EULAR recommendations for the health professional's approach to pain management in inflammatory arthritis and osteoarthritis2018Ingår i: Annals of the Rheumatic Diseases, ISSN 0003-4967, E-ISSN 1468-2060, Vol. 77, nr 6, s. 797-807Artikel, forskningsöversikt (Refereegranskat)
    Abstract [en]

    Pain is the predominant symptom for people with inflammatory arthritis (IA) and osteoarthritis (OA) mandating the development of evidence-based recommendations for the health professional's approach to pain management. A multidisciplinary task force including professionals and patient representatives conducted a systematic literature review of systematic reviews to evaluate evidence regarding effects on pain of multiple treatment modalities. Overarching principles and recommendations regarding assessment and pain treatment were specified on the basis of reviewed evidence and expert opinion. From 2914 review studies initially identified, 186 met inclusion criteria. The task force emphasised the importance for the health professional to adopt a patient-centred framework within a biopsychosocial perspective, to have sufficient knowledge of IA and OA pathogenesis, and to be able to differentiate localised and generalised pain. Treatment is guided by scientific evidence and the assessment of patient needs, preferences and priorities; pain characteristics; previous and ongoing pain treatments; inflammation and joint damage; and psychological and other pain-related factors. Pain treatment options typically include education complemented by physical activity and exercise, orthotics, psychological and social interventions, sleep hygiene education, weight management, pharmacological and joint-specific treatment options, or interdisciplinary pain management. Effects on pain were most uniformly positive for physical activity and exercise interventions, and for psychological interventions. Effects on pain for educational interventions, orthotics, weight management and multidisciplinary treatment were shown for particular disease groups. Underpinned by available systematic reviews and meta-analyses, these recommendations enable health professionals to provide knowledgeable pain-management support for people with IA and OA.

  • 339.
    Geijer, Mats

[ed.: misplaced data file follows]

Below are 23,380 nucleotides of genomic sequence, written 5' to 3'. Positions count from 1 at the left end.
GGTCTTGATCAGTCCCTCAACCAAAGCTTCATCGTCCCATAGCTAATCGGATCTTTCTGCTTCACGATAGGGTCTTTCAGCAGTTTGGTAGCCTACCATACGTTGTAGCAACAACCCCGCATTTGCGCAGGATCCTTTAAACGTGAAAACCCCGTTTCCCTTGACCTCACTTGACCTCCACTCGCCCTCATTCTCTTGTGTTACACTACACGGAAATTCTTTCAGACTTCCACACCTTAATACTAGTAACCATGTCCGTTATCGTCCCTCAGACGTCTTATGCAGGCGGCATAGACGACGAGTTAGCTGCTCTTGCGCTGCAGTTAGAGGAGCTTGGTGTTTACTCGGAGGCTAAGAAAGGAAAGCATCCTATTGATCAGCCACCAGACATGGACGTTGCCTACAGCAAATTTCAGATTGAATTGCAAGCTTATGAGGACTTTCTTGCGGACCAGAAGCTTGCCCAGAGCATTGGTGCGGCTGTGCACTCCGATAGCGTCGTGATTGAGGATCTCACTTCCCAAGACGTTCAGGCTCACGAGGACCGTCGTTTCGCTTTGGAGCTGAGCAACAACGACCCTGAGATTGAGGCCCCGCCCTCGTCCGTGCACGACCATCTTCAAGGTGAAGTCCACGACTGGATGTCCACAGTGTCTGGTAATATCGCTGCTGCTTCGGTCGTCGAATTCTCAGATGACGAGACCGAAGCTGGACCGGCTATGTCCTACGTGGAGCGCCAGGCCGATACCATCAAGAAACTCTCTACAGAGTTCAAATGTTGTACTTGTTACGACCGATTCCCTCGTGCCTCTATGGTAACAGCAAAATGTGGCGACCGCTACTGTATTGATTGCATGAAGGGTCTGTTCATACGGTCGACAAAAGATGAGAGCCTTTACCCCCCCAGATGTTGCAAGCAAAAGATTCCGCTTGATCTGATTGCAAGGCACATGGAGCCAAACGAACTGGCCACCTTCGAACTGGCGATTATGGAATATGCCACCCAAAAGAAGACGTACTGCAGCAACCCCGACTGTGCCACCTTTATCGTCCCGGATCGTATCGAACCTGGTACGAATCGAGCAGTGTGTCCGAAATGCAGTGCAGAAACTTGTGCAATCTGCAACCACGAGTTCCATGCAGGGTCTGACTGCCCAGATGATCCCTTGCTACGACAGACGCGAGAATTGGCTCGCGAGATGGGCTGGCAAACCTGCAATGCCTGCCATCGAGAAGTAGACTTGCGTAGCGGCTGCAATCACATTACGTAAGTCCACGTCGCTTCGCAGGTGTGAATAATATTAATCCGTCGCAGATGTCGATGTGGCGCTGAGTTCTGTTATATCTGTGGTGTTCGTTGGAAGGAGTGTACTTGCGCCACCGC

et al.
    Skane Univ Hosp, Ctr Med Imaging & Physiol, S-22185 Lund, Sweden..
    Lindqvist, Ulla
    Uppsala universitet, Medicinska och farmaceutiska vetenskapsområdet, Medicinska fakulteten, Institutionen för medicinska vetenskaper, Reumatologi.
    Husmark, Tomas
    Falu Lasarett, Rheumatol, Falun, Sweden..
    Alenius, Gerd-Marie
    Umea Univ, Publ Hlth & Clin Med Rheumatol, Umea, Sweden..
    Larsson, Per T.
    Karolinska Univ Hosp, Rheumatol, Stockholm, Sweden..
    Teleman, Annika
    Spenshult Hosp, Rheumatol, Olofstrom, Sweden..
    Theander, Elke
    Lund Univ, Skane Univ Hosp, Rheumatol, Malmo, Sweden..
    The Swedish Early Psoriatic Arthritis Registry 5-year Followup: Substantial Radiographic Progression Mainly in Men with High Disease Activity and Development of Dactylitis2015Ingår i: Journal of Rheumatology, ISSN 0315-162X, E-ISSN 1499-2752, Vol. 42, nr 11, s. 2110-2117Artikel i tidskrift (Refereegranskat)
    Abstract [en]

    Objective. To describe early radiographic findings in patients from the Swedish psoriatic arthritis (SwePsA) registry, progression of destruction, correlations with clinical disease variables, and predictors of destruction. Methods. Hand and foot radiographs were available for 72 of 197 SwePsA patients followed for 5 years. Clinical data were collected according to the SwePsA protocol. Results. Disease characteristics and clinical improvement were similar in men and women. Radiographic abnormalities were more pronounced in men. Total Wassenberg radiographic score at baseline was 0 in 45% of men and 51% of women. One man and one woman had a score >10. At 5 years, total score was 0 in 14% of men and 40% of women (p = 0.018); 17% of men and 7% of women had scores >10. Mean total scores for men and women had increased. Baseline erythrocyte sedimentation rate was associated with baseline total radiographic score. In men, swollen joint count was positively, and in women tender joint count negatively, correlated to total radiographic score. After 5 years, only male scores, mainly hand scores, significantly correlated with 28-joint Disease Activity Score and Disease Activity Index for Psoriatic Arthritis scores, swollen joint count, and dactylitis. Achieving remission or minimal disease activity after 5 years protected against structural damage, mainly in men. Conclusion. Radiographic progression in early PsA was generally slow but substantial. Male sex appears to be a risk factor for early radiographic damage while the presence of baseline radiographic damage and dactylitis developing during followup seem to predict further destruction. Hand and foot radiograph scoring cannot be substituted with clinical signs.

  • 340. Geijer, Mats
    et al.
    Lindqvist, Ulla
    Husmark, Tomas
    Alenius, Gerd-Marie
    Umeå universitet, Medicinska fakulteten, Institutionen för folkhälsa och klinisk medicin, Reumatologi.